While some plant-based meat producers are struggling, others are also seeing rising sales.
In October, Brazilian meatpacking giant JBS announced it was closing its plant-based meat operation, Planterra Foods, after just two years. And sales volumes of vegetarian meatmaker Morningstar Farms, which Kellogg is reportedly planning to spin off or potentially sell, have fallen sharply in nearly all categories this year, according to IRI data. Speaking to Wall Street analysts in August, Kellogg chief executive Steven Cahillane attributed the decline to supply chain issues with a co-maker of the products.
But privately held company Impossible Foods said demand for its products has surged over the past year.
“We’re not experiencing anything like what Beyond Meat has reported, or some of the other brands in this space,” Keely Sulprizio, a spokesman for Impossible Foods, said in an email. “On the contrary, we are seeing strong growth with over 60% annual sales growth in retail alone.”
IRI data shows that sales volumes of Impossible ground beef and Impossible patties declined slightly, while volumes in other categories, including frozen fake meat and chicken, soared.
“We’ve recently launched frozen food with a larger family size, and it’s been very popular with both retailers and consumers,” Sulprizio said.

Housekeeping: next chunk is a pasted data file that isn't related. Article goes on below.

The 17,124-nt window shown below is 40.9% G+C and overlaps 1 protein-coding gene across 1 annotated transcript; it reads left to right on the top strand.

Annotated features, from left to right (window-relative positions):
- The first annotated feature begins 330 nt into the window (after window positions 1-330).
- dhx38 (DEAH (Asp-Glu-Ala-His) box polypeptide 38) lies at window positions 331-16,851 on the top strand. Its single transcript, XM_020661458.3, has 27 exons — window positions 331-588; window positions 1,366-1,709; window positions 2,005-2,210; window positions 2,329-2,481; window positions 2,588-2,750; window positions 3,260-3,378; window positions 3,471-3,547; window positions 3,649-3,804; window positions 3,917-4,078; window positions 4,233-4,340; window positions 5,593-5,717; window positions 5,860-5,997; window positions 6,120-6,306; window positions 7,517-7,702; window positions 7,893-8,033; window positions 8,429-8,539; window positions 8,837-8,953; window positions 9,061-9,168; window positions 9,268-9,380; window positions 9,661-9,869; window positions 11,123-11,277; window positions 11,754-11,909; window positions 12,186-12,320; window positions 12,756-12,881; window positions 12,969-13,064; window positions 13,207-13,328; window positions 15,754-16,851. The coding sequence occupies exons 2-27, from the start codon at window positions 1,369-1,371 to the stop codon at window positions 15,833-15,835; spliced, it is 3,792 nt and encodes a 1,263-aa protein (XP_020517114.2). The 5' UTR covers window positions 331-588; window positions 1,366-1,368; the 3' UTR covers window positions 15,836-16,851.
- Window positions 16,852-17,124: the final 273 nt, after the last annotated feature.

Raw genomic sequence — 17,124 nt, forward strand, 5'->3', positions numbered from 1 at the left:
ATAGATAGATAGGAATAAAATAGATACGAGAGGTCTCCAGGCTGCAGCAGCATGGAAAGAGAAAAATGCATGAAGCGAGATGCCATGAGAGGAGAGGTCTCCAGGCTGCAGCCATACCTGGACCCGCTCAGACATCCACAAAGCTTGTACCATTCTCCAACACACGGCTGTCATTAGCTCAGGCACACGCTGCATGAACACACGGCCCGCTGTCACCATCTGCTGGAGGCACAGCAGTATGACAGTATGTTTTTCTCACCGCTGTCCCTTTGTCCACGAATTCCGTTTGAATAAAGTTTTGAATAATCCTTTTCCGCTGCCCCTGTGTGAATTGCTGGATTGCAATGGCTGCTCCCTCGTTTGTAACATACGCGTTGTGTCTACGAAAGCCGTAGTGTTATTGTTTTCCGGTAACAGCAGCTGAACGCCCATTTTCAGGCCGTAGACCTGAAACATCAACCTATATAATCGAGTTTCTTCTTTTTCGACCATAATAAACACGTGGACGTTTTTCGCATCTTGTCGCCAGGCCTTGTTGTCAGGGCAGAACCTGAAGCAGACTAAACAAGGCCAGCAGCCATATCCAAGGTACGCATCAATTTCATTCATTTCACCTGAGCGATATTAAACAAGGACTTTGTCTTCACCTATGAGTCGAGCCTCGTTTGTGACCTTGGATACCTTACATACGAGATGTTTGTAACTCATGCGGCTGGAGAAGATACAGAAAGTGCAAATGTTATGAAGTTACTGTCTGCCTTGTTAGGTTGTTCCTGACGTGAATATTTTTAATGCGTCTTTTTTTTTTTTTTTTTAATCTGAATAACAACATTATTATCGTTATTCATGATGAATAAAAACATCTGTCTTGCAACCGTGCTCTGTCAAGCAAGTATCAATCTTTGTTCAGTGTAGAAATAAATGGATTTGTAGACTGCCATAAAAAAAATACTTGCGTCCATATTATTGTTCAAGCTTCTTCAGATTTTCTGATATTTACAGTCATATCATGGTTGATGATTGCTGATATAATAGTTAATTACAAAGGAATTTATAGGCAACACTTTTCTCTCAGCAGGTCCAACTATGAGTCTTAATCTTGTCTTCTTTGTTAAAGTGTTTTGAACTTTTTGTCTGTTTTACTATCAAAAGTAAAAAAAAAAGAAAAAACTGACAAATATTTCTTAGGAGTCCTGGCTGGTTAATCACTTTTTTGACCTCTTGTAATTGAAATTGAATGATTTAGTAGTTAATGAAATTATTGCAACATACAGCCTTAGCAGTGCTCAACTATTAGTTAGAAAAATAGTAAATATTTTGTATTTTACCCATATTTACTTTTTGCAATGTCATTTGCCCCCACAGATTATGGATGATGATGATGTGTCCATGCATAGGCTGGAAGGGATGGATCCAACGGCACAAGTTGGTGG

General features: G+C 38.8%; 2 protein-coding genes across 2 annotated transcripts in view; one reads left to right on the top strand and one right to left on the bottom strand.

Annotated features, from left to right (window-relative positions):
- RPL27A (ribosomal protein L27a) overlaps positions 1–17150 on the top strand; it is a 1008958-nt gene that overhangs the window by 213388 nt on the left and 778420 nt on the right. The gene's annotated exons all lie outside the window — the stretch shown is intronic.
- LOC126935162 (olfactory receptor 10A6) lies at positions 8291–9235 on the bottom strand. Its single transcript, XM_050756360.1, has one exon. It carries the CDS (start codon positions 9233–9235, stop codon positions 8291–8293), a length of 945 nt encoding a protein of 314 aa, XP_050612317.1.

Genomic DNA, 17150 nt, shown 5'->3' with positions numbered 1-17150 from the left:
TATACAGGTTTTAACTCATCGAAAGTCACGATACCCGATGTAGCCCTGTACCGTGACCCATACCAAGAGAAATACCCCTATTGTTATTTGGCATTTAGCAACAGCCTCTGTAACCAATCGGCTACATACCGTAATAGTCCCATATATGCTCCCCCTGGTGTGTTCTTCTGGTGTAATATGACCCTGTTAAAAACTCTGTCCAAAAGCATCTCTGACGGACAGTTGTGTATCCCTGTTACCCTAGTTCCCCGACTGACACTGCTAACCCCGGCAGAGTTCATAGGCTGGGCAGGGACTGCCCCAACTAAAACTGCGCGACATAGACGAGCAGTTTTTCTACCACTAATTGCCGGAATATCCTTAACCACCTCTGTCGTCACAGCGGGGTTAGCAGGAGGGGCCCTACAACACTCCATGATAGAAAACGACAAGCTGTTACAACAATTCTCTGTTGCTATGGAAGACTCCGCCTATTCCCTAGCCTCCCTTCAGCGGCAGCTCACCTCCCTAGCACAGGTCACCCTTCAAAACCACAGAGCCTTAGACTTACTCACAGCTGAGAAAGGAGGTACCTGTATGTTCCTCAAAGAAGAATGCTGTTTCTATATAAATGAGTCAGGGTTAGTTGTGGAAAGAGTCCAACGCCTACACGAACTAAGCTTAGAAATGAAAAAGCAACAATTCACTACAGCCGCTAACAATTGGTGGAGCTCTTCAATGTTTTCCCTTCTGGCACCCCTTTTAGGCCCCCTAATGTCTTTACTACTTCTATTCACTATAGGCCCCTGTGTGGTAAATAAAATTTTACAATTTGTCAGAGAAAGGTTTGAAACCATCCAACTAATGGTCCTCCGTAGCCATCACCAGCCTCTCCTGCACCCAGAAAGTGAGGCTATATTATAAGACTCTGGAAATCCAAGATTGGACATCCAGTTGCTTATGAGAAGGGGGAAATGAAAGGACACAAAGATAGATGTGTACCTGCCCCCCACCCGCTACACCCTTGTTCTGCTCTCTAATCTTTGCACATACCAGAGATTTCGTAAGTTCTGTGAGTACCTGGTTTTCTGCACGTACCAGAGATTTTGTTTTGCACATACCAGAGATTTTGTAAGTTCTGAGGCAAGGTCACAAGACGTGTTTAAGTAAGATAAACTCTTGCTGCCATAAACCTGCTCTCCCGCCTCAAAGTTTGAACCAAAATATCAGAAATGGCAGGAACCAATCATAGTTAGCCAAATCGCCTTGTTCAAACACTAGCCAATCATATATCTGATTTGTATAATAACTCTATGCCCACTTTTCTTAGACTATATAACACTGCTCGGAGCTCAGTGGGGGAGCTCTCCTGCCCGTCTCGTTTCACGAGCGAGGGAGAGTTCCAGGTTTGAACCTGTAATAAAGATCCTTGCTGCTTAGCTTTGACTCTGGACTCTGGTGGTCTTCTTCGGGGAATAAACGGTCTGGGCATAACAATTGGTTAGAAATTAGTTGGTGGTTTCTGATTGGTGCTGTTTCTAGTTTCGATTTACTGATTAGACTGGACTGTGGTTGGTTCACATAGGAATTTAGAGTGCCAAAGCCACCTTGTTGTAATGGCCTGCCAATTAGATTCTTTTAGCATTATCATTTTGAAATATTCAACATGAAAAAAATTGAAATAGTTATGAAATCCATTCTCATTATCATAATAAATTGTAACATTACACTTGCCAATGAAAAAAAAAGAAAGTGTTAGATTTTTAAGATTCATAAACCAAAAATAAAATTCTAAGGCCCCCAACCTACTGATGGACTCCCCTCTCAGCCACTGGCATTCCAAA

Speaking to Wall Street analysts in early November, Ethan Brown, founder and chief executive officer of Beyond Meat, said more and more plant-based meat producers are struggling to capture a smaller group of consumers as shoppers switch to cheaper animal-based proteins. As a result, “a shakeout appears to be underway and we expect more brands to either exit or consolidate,” Brown said. Beyond Meat declined to comment on this article beyond speaking with analysts.
While the company hoped to restore growth to its chilled products, which boast some of the highest margins, Brown found it expanded distribution for many of its frozen products.
“Frozen plant-based chicken is the largest single subcategory of any plant-based meat and continues to grow at double-digit rates,” he said.
Brown also noted that McDonald’s continued to offer the McPlant burger in other markets, including the UK and Ireland, and that Beyond Meat was testing new products with other chains, including KFC and Taco Bell.
Panda Express, for example, said in September that it would be offering Beyond the Original Orange Chicken on its menu nationwide for a limited time, after an initial offering in New York City and Southern California last year sold out in less than two weeks.
It “showed us just how much demand there is for an innovative plant-based dish at Panda,” Evelyn Wah, vice president of brand innovation at Panda Express, said in an email. She added, “We’re delighted with the positive sentiment we’ve received from our guests.”
Baumgartner said when his company asked consumers in a survey why they didn’t buy plant-based meat, they said they didn’t like the taste. While competing companies continue to improve existing products and quickly introduce new ones, he is concerned that some products are coming to market too quickly.
“They don’t sell iPhone version 1.0, and maybe it’s not the best and greatest, but the consumer can upgrade to version 2.0, which has better graphics and keyboard,” Baumgartner said. “In the food industry, if you put something on the market that isn’t quite where it should be in terms of quality and taste, and the consumer tries it and has a bad experience, they don’t come back.”